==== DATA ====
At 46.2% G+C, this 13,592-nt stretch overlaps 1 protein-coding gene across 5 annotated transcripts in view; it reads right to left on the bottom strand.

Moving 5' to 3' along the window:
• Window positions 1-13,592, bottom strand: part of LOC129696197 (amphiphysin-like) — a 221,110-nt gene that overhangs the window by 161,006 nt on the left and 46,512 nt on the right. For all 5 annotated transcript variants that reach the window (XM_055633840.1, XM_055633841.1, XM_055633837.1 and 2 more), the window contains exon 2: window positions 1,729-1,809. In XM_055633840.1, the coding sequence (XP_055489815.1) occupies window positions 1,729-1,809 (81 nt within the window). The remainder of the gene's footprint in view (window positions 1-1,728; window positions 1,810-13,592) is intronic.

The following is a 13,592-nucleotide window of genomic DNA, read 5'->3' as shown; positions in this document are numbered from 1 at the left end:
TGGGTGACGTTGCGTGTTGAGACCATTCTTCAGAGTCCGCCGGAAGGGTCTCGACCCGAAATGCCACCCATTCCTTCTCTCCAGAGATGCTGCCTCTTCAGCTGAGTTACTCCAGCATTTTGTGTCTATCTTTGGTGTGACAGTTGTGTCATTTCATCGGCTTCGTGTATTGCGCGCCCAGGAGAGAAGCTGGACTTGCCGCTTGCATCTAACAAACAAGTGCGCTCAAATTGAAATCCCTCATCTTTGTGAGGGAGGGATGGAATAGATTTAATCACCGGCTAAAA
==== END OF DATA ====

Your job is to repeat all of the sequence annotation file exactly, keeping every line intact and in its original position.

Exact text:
At 46.2% G+C, this 13,592-nt stretch overlaps 1 protein-coding gene across 5 annotated transcripts in view; it reads right to left on the bottom strand.

Moving 5' to 3' along the window:
• Window positions 1-13,592, bottom strand: part of LOC129696197 (amphiphysin-like) — a 221,110-nt gene that overhangs the window by 161,006 nt on the left and 46,512 nt on the right. For all 5 annotated transcript variants that reach the window (XM_055633840.1, XM_055633841.1, XM_055633837.1 and 2 more), the window contains exon 2: window positions 1,729-1,809. In XM_055633840.1, the coding sequence (XP_055489815.1) occupies window positions 1,729-1,809 (81 nt within the window). The remainder of the gene's footprint in view (window positions 1-1,728; window positions 1,810-13,592) is intronic.

The following is a 13,592-nucleotide window of genomic DNA, read 5'->3' as shown; positions in this document are numbered from 1 at the left end:
TGGGTGACGTTGCGTGTTGAGACCATTCTTCAGAGTCCGCCGGAAGGGTCTCGACCCGAAATGCCACCCATTCCTTCTCTCCAGAGATGCTGCCTCTTCAGCTGAGTTACTCCAGCATTTTGTGTCTATCTTTGGTGTGACAGTTGTGTCATTTCATCGGCTTCGTGTATTGCGCGCCCAGGAGAGAAGCTGGACTTGCCGCTTGCATCTAACAAACAAGTGCGCTCAAATTGAAATCCCTCATCTTTGTGAGGGAGGGATGGAATAGATTTAATCACCGGCTAAAA